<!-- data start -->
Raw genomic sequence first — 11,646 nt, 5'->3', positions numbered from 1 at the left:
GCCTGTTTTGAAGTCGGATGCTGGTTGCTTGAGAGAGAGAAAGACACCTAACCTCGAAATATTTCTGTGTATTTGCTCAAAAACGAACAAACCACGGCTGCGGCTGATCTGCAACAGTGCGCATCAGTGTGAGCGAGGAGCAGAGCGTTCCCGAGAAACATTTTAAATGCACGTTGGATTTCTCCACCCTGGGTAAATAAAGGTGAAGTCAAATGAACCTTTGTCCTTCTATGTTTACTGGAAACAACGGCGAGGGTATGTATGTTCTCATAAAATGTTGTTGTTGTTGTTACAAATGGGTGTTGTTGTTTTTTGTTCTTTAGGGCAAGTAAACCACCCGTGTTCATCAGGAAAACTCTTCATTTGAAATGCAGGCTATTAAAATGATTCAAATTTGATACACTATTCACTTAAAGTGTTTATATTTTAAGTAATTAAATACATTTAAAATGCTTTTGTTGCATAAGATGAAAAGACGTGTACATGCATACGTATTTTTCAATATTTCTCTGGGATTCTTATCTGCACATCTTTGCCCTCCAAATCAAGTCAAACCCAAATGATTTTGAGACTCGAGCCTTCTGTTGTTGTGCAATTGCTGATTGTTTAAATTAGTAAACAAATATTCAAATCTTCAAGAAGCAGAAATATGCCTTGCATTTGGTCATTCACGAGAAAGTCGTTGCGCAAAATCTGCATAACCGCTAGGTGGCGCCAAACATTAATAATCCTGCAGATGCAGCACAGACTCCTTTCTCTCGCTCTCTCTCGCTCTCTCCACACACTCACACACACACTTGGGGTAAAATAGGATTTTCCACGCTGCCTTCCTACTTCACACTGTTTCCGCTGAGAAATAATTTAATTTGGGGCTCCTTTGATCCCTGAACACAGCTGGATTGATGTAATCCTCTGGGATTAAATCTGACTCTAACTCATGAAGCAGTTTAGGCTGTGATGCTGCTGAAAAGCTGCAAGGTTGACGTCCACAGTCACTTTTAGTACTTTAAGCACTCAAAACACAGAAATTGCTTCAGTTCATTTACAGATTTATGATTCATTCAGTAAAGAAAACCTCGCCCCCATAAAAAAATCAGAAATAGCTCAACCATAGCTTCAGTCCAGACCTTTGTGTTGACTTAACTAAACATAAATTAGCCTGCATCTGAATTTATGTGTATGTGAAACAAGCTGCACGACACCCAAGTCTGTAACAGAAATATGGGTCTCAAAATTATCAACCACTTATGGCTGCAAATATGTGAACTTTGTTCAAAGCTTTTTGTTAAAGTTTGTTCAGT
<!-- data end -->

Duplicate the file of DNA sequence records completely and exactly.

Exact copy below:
Raw genomic sequence first — 11,646 nt, 5'->3', positions numbered from 1 at the left:
GCCTGTTTTGAAGTCGGATGCTGGTTGCTTGAGAGAGAGAAAGACACCTAACCTCGAAATATTTCTGTGTATTTGCTCAAAAACGAACAAACCACGGCTGCGGCTGATCTGCAACAGTGCGCATCAGTGTGAGCGAGGAGCAGAGCGTTCCCGAGAAACATTTTAAATGCACGTTGGATTTCTCCACCCTGGGTAAATAAAGGTGAAGTCAAATGAACCTTTGTCCTTCTATGTTTACTGGAAACAACGGCGAGGGTATGTATGTTCTCATAAAATGTTGTTGTTGTTGTTACAAATGGGTGTTGTTGTTTTTTGTTCTTTAGGGCAAGTAAACCACCCGTGTTCATCAGGAAAACTCTTCATTTGAAATGCAGGCTATTAAAATGATTCAAATTTGATACACTATTCACTTAAAGTGTTTATATTTTAAGTAATTAAATACATTTAAAATGCTTTTGTTGCATAAGATGAAAAGACGTGTACATGCATACGTATTTTTCAATATTTCTCTGGGATTCTTATCTGCACATCTTTGCCCTCCAAATCAAGTCAAACCCAAATGATTTTGAGACTCGAGCCTTCTGTTGTTGTGCAATTGCTGATTGTTTAAATTAGTAAACAAATATTCAAATCTTCAAGAAGCAGAAATATGCCTTGCATTTGGTCATTCACGAGAAAGTCGTTGCGCAAAATCTGCATAACCGCTAGGTGGCGCCAAACATTAATAATCCTGCAGATGCAGCACAGACTCCTTTCTCTCGCTCTCTCTCGCTCTCTCCACACACTCACACACACACTTGGGGTAAAATAGGATTTTCCACGCTGCCTTCCTACTTCACACTGTTTCCGCTGAGAAATAATTTAATTTGGGGCTCCTTTGATCCCTGAACACAGCTGGATTGATGTAATCCTCTGGGATTAAATCTGACTCTAACTCATGAAGCAGTTTAGGCTGTGATGCTGCTGAAAAGCTGCAAGGTTGACGTCCACAGTCACTTTTAGTACTTTAAGCACTCAAAACACAGAAATTGCTTCAGTTCATTTACAGATTTATGATTCATTCAGTAAAGAAAACCTCGCCCCCATAAAAAAATCAGAAATAGCTCAACCATAGCTTCAGTCCAGACCTTTGTGTTGACTTAACTAAACATAAATTAGCCTGCATCTGAATTTATGTGTATGTGAAACAAGCTGCACGACACCCAAGTCTGTAACAGAAATATGGGTCTCAAAATTATCAACCACTTATGGCTGCAAATATGTGAACTTTGTTCAAAGCTTTTTGTTAAAGTTTGTTCAGT